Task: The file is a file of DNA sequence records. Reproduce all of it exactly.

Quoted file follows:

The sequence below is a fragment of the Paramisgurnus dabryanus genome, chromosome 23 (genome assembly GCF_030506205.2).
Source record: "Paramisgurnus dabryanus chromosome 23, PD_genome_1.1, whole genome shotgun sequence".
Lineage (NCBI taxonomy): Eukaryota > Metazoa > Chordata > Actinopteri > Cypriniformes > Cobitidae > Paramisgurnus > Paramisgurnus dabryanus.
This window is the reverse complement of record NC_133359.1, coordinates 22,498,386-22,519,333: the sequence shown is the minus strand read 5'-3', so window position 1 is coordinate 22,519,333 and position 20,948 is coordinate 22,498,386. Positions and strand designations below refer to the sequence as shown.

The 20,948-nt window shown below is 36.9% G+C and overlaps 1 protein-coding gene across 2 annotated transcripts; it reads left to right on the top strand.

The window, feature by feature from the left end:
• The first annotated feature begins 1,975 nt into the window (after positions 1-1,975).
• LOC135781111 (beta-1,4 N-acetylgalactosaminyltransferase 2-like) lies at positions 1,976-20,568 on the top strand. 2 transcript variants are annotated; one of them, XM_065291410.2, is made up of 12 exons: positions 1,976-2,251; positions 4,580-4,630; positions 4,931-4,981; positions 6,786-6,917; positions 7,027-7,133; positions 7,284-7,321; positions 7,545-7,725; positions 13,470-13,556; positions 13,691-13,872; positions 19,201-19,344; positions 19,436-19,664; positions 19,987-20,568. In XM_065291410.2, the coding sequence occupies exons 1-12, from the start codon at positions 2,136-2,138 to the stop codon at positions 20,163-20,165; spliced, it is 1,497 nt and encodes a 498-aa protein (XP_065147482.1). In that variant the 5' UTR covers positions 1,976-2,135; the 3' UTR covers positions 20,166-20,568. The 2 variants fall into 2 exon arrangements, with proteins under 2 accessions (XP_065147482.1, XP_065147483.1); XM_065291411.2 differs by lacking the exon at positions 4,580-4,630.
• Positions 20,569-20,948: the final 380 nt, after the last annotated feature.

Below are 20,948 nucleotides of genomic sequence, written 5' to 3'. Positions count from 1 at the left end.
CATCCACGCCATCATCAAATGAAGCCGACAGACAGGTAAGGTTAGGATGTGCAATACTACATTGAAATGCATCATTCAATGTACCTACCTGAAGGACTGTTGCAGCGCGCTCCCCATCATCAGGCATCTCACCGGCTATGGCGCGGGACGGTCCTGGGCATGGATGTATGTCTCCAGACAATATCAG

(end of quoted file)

The sequence below is a fragment of the Paramisgurnus dabryanus genome, chromosome 23 (genome assembly GCF_030506205.2).
Source record: "Paramisgurnus dabryanus chromosome 23, PD_genome_1.1, whole genome shotgun sequence".
Lineage (NCBI taxonomy): Eukaryota > Metazoa > Chordata > Actinopteri > Cypriniformes > Cobitidae > Paramisgurnus > Paramisgurnus dabryanus.
This window is the reverse complement of record NC_133359.1, coordinates 22,498,386-22,519,333: the sequence shown is the minus strand read 5'-3', so window position 1 is coordinate 22,519,333 and position 20,948 is coordinate 22,498,386. Positions and strand designations below refer to the sequence as shown.

The 20,948-nt window shown below is 36.9% G+C and overlaps 1 protein-coding gene across 2 annotated transcripts; it reads left to right on the top strand.

The window, feature by feature from the left end:
• The first annotated feature begins 1,975 nt into the window (after positions 1-1,975).
• LOC135781111 (beta-1,4 N-acetylgalactosaminyltransferase 2-like) lies at positions 1,976-20,568 on the top strand. 2 transcript variants are annotated; one of them, XM_065291410.2, is made up of 12 exons: positions 1,976-2,251; positions 4,580-4,630; positions 4,931-4,981; positions 6,786-6,917; positions 7,027-7,133; positions 7,284-7,321; positions 7,545-7,725; positions 13,470-13,556; positions 13,691-13,872; positions 19,201-19,344; positions 19,436-19,664; positions 19,987-20,568. In XM_065291410.2, the coding sequence occupies exons 1-12, from the start codon at positions 2,136-2,138 to the stop codon at positions 20,163-20,165; spliced, it is 1,497 nt and encodes a 498-aa protein (XP_065147482.1). In that variant the 5' UTR covers positions 1,976-2,135; the 3' UTR covers positions 20,166-20,568. The 2 variants fall into 2 exon arrangements, with proteins under 2 accessions (XP_065147482.1, XP_065147483.1); XM_065291411.2 differs by lacking the exon at positions 4,580-4,630.
• Positions 20,569-20,948: the final 380 nt, after the last annotated feature.

Below are 20,948 nucleotides of genomic sequence, written 5' to 3'. Positions count from 1 at the left end.
CATCCACGCCATCATCAAATGAAGCCGACAGACAGGTAAGGTTAGGATGTGCAATACTACATTGAAATGCATCATTCAATGTACCTACCTGAAGGACTGTTGCAGCGCGCTCCCCATCATCAGGCATCTCACCGGCTATGGCGCGGGACGGTCCTGGGCATGGATGTATGTCTCCAGACAATATCAG